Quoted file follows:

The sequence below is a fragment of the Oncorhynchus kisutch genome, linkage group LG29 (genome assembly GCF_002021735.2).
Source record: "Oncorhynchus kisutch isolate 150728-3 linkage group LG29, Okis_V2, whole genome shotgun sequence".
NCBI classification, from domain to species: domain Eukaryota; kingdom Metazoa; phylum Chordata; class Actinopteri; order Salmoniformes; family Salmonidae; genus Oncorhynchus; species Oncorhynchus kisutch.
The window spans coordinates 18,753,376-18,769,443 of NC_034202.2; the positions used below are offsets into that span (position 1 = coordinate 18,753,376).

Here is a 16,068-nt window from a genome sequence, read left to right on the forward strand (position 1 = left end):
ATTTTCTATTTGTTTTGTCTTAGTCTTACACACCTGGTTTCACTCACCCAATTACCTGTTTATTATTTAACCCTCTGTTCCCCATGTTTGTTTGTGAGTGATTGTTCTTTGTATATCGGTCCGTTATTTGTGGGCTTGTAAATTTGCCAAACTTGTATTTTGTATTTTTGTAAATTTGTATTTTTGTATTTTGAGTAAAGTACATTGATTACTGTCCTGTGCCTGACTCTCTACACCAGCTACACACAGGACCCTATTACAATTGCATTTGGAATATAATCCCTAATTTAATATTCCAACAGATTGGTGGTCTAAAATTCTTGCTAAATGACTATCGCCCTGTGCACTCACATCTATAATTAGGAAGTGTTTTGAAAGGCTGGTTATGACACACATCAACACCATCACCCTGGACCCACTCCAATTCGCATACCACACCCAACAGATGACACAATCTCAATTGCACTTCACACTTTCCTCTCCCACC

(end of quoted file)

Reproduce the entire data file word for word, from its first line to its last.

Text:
The sequence below is a fragment of the Oncorhynchus kisutch genome, linkage group LG29 (genome assembly GCF_002021735.2).
Source record: "Oncorhynchus kisutch isolate 150728-3 linkage group LG29, Okis_V2, whole genome shotgun sequence".
NCBI classification, from domain to species: domain Eukaryota; kingdom Metazoa; phylum Chordata; class Actinopteri; order Salmoniformes; family Salmonidae; genus Oncorhynchus; species Oncorhynchus kisutch.
The window spans coordinates 18,753,376-18,769,443 of NC_034202.2; the positions used below are offsets into that span (position 1 = coordinate 18,753,376).

Here is a 16,068-nt window from a genome sequence, read left to right on the forward strand (position 1 = left end):
ATTTTCTATTTGTTTTGTCTTAGTCTTACACACCTGGTTTCACTCACCCAATTACCTGTTTATTATTTAACCCTCTGTTCCCCATGTTTGTTTGTGAGTGATTGTTCTTTGTATATCGGTCCGTTATTTGTGGGCTTGTAAATTTGCCAAACTTGTATTTTGTATTTTTGTAAATTTGTATTTTTGTATTTTGAGTAAAGTACATTGATTACTGTCCTGTGCCTGACTCTCTACACCAGCTACACACAGGACCCTATTACAATTGCATTTGGAATATAATCCCTAATTTAATATTCCAACAGATTGGTGGTCTAAAATTCTTGCTAAATGACTATCGCCCTGTGCACTCACATCTATAATTAGGAAGTGTTTTGAAAGGCTGGTTATGACACACATCAACACCATCACCCTGGACCCACTCCAATTCGCATACCACACCCAACAGATGACACAATCTCAATTGCACTTCACACTTTCCTCTCCCACC